In that example, we are navigating through the Software navigation property of the SoftwareFile object. By virtue of using Include, we are able to instruct Ef to use one query statement to retrieve the data, regardldess of the number of iterations the foreach loop has. And the lambda overload of Include gives us strong typing, giving us the immeasurably, useful intellisense, which re-assures us that we are on the right path.

If you are joining the dots in your mind, it is obvious that the development team I've referred to earlier should have been using eager loading, rather than lazy loading. It would have returned a big dataset, but in only the 1 database hit.

I’ll take a look at some more complex scenarios involving eager loading later in the article. Before that, will cover explicit loading.

Explicit loading

Explicit loading is exactly that; explicit. Unlike lazy loading, there is no ambiguity or possibility of confusion about when a query is run. In the next example, I will retrieve a single instance of a LicenceAllocation and explicitly load the Person navigation property. Explicit loading is done by virtue of the Entry method of the context:

Listing 5

private static void ExplicitRelatedProperty()
{
    using (var context = new LicenceTrackerContext())
    {
        //  Don't need proxies when explicity loading. 
        context.Configuration.ProxyCreationEnabled = false;
 
        var licenceAllocation = context.LicenceAllocations.Single(la => la.Id == 1);
 
        context.Entry(licenceAllocation)
            .Reference(la => la.Person)
            .Load();
 
        Console.WriteLine("This Licence allocation is alotted to {0} {1}", 
            licenceAllocation.Person.FirstName,
            licenceAllocation.Person.LastName);
    }
}

 

Entry returns an object of DbEntityEntry type. This has a number of public methods, but the two which we are interested in for the purposes of explicitly loading a related entity are Reference and Collection. In the case where the navigation property is not a collection, you can explicitly load the related entity by calling the Reference method and passing a lambda, as depicted in Listing 5. Following that and continuing with the fluent API, you call the Load method to actually invoke the query and load the entity.

And, for navigation properties which are collections, use the Collection method of the DbEntityEntry object. Everything else is the same as for non-collection, navigation properties:

Listing 6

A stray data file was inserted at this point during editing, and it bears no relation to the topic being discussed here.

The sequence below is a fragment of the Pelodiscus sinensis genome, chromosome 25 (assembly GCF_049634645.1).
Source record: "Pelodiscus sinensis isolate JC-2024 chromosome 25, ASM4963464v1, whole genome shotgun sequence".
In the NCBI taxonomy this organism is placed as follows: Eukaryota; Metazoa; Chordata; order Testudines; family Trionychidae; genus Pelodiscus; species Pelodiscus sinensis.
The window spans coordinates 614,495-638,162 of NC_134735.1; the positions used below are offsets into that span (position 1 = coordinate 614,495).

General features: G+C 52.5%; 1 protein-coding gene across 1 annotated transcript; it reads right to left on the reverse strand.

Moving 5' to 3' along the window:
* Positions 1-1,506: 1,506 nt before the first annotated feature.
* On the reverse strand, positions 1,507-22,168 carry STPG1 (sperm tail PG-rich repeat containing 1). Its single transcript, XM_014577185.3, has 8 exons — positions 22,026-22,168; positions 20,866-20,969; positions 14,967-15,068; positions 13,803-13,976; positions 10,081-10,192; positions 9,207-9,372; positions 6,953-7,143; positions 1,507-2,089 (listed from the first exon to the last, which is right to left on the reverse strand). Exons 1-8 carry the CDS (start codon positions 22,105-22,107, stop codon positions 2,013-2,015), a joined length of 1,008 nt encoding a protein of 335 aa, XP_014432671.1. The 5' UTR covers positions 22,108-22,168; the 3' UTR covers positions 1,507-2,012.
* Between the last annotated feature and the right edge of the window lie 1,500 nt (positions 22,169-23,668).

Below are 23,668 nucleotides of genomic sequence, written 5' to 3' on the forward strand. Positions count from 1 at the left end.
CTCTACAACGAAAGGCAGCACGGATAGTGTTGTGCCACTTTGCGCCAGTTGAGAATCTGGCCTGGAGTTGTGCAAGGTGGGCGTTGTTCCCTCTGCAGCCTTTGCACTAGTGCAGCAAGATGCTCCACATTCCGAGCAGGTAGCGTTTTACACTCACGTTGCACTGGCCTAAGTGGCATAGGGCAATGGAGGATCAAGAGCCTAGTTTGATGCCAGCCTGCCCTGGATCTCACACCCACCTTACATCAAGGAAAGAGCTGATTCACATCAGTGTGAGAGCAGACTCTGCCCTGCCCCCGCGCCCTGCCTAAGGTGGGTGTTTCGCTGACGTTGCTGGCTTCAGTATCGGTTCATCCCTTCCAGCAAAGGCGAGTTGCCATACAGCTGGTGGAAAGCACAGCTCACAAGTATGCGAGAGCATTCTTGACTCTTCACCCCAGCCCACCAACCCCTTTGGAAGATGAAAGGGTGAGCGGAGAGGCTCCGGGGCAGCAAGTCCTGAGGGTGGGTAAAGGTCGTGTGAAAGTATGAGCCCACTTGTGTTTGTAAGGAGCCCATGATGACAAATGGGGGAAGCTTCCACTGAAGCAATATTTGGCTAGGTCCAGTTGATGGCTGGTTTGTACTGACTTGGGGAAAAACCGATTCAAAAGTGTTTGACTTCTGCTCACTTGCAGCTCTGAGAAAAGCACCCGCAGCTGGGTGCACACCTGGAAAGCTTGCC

private static void ExplicitRelatedCollectionProperty()
{
    using (var context = new LicenceTrackerContext())
    {
        //  Don't need proxies when explicity loading. 
        context.Configuration.ProxyCreationEnabled = false;

        var softwareType = context.SoftwareTypes.Single(st => st.Id == 2);

        context.Entry(softwareType)
            .Collection(st => st.SoftwareProducts)
            .Load();

        Console.WriteLine("This SoftwareType has the following  {0} products:", softwareType.SoftwareProducts.Count);

        foreach (var softwareProduct in softwareType.SoftwareProducts)
        {
            Console.WriteLine("{0}", softwareProduct.Name);
        }
    }
}

You don’t tend to see explicit loading anywhere near as much as the other kinds. People tend to abstract away the data context behind a repository Interface and I’ve never seen the explicit loading exposed in a repository. But that’s just anecdotal, based on my experience. 

Going a Little Deeper with Include

We saw above how you could load the related property of an entity upfront with the Include method that uses a lambda to specify which property is to be included:

context.SoftwareFiles.Include(s => s.Software)

What happens if we want to go deeper into the graph? For example, we are starting with the Licences set of entities and for each Licence we want to eager load the Software, and for each Software entity, we want to eager load its Type navigation property (SoftwareType entity). That’s going to look something like Listing 7:

Listing 7

using (var differentContext = new LicenceTrackerContext())
{
    //  When using Include, no proxies are required.
    differentContext.Configuration.ProxyCreationEnabled = false;
    
    foreach (var licence in differentContext.Licences.Include(l => l.Software.Type))
    {
        Console.WriteLine("{0} - {1} - {2} - {3}", 
            licence.LicenceKey, 
            licence.Software.Name,
            licence.Software.Description,
            licence.Software.Type.Description);
    }
}

 

You can see there how I have just gone 1 level deeper in the object graph, by accessing the Type property of Software in the lambda expression. That's pretty simple, but things get a little different when it comes to collections.

Let’s see how that’s done with an example that has us starting from the People entity. Our objective is to navigate through the graph from People to Software. Looking at it from that perspective, we can see that we have the LicenceAllocations collection of each Person entity to go through. The syntax for that is:

Listing 8

private static void EagerLoadingThroughCollections()